Why you should do Valley Of Flowers Trek?
With the verdant beauty of the snow-capped mountains in the backdrop, the green meadows and the white clouds blend to make a dreamlike terrain, Valley of Flowers trek. Perched at an altitude of 14,400 ft, this trek was a sudden discovery by British traveler Frank Smith in 1931. Step into the bed of flowers while you head out for this one of a kind beautiful trek.
The Valley of Flowers has become a place with a diverse alpine flora that is indicative of the Western Himalayan alpine shrub and meadows ecoregion. The valley’s great biodiversity reflects its placement as a transition zone between the Zanskar and Great Himalayas ranges to the north and south, as well as the Eastern and Western Himalayan floras. Several plant species are considered endangered. Outside of Uttarakhand, only a few have been discovered. In Nanda Devi National Park, two have yet to be discovered. The diversity of endangered medicinal plant species is greater than that seen in other Indian Himalayan protected areas. The Western Himalayas Endemic Bird Area encompasses the entire Nanda Devi Biosphere Reserve (EBA). The Valley of Flowers National Park is part of the Nanda Devi Biosphere Reserve’s second core zone. Seven restricted-range bird species are endemic to this part of the Endemic Bird Area. They are the Himalayan Golden Eagle, Griffon Vulture, Snow Partridge, Himalayan Snow Cock,Himalayan Monal, Snow Pigeon, and Sparrow Hawk. The park serves as home to Tahr, Snow Leopard, Musk Deer, Red Fox, Common Langur, Bharal, Serow, Himalayan Black Bear, Himalayan Brown Bear, Pica (Mouse Hare) and a huge variety of butterflies. The Uttarakhand State Forestry Department, which is part of India’s Ministry of Environment and Forests, manages the park. There are no settlements within the national park, and grazing has been prohibited since 1983. The park is only open from June to October, and the rest of the year it is buried in heavy snow.
About the Trek:
Known as the most beautiful trek in the world with the Blue Primula, Valley of Flowers, Uttarakhand is a must do trek for you. Tucked up at a high altitude this trek is renewed with the Mountaineers and adventure seekers. Blessed with exotic flowers, fauna and magnificent views this trek will take you to the world of snow clad mountains and high cliffs. High in the grand Himalayas of the Garhwal district sprawls this captivating valley.
Flowers: The Botanical Survey of India, the Forest Research Institute, and the Wildlife Institute of India surveyed and inventoried the Flowers in 1987, 1992, and 1997, respectively, and discovered five new species to science. At Musadhar, at the site’s entrance, a research nursery and seed/rhizome/tuber bank for propagating rare plants and valuable medicinal herbs has been established.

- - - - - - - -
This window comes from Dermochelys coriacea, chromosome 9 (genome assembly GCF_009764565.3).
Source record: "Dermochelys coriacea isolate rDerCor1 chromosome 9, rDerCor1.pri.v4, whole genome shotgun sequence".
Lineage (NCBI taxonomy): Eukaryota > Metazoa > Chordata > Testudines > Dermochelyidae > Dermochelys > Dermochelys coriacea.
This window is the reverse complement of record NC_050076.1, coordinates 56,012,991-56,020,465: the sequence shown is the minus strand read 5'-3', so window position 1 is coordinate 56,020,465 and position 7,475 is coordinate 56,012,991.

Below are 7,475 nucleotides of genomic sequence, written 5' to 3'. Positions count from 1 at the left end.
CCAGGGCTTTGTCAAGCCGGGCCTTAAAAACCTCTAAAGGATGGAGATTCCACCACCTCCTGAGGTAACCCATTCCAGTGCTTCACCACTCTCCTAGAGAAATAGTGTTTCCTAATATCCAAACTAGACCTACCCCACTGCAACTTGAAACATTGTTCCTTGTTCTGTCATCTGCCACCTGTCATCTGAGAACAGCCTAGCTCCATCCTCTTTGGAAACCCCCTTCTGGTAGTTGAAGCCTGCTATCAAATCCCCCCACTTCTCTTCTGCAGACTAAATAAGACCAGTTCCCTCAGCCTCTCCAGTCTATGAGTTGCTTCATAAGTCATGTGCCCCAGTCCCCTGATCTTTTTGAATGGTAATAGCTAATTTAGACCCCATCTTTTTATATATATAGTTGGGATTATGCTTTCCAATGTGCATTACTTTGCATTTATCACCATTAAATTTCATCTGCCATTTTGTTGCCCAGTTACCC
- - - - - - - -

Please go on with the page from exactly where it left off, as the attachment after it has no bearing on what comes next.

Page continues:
Rare and valuable medicinal plants are the subject of special programs. These include Aconitum heterophyllum, Arnebia benthamii, Dactylorhiza hatagirea, Gymnadenia orchides, Megacarpaea polyandra, Picrorhiza kurrooa, Podophyllum hexandrum and Taxus wallichiana. Research plots have been set up to determine the best way to control the spread of the tall Himalayan knotweed Polygonum polystachium without damaging other plants or the surface of the soil. A first annual survey was conducted in 2004 and is repeated annually.
Flowers mostly orchids, poppies, primulas, marigold, daisies and anemones carpet the ground. Sub-alpine forests of birch and rhododendron cover parts of the park’s area. It has been concludesd that the Valley of Flowers endows with 520 species of higher plants (angiosperms, gymnosperms and pteridophytes), of these 498 are flowering plants. The park has many species of medicinal plants including Dactylorhiza hatagirea, Picrorhiza kurrooa, Aconitum violaceum, Polygonatum multiflorum, Fritillaria roylei and Podophyllum hexandrum.
Valley of Flowers Trek Summary
- First pick up from Rishikesh, will be passing by 4 of the Panchprayag or holy confluence of Ganga also known as Jyotirmath,
- On the second day trek to Ghangharia after reaching Govindghat which will take a duration of 5 hours. The village of Ghangaria is a popular trekking base camp.
- After leaving Ghangaria early it is time to spend the whole day at Valley of Flowers. The entire valley is like a carpet of flowers which is surrounded by mountains The valley stretches further and ends with a glacier visible at a distance.
- Trek to Hemkund Sahib which is the highest Gurudwara. Mule ride service is available till Hemkund Sahib. It is a 6 kms distance. The Gurudwara is placed magically beside the mirror like glacial lake Hemkund. Trek back to Ghangaria.
- Trek back 9 kms from Ghangaria to Govindghat to visit Badrinath temple, explore nearby places and drive back to Joshimath.
- On day 6 you will come back to Rishikesh in the evening.
When To Plan Valley Of Flowers Trek?
The gates to Valley Of Flowers open at the beginning of June. But the best time to visit is between July and September. You can extend it to the end of September. Even in the best months between July and September, the trek is not the same every month.
It’s a beautiful shade of green. The blossoms are just starting to open up. After mid-July, the peak flowering season begins. A few old snow bridges and melting snow patches can be found. Expect a kaleidoscope of colors. After mid-July, the rains become more frequent. In July, the valley is the least populated.
Though there is a lot of rain at Govindghat, the first 15 days of August witness a lot of blooms. However, it is not always heavy at higher altitudes. Weekends are very busy. During the other hand, you won’t have to worry about crowds on weekdays.
Flowers have wilted by now and valley is swelling with a crowd of pilgrims.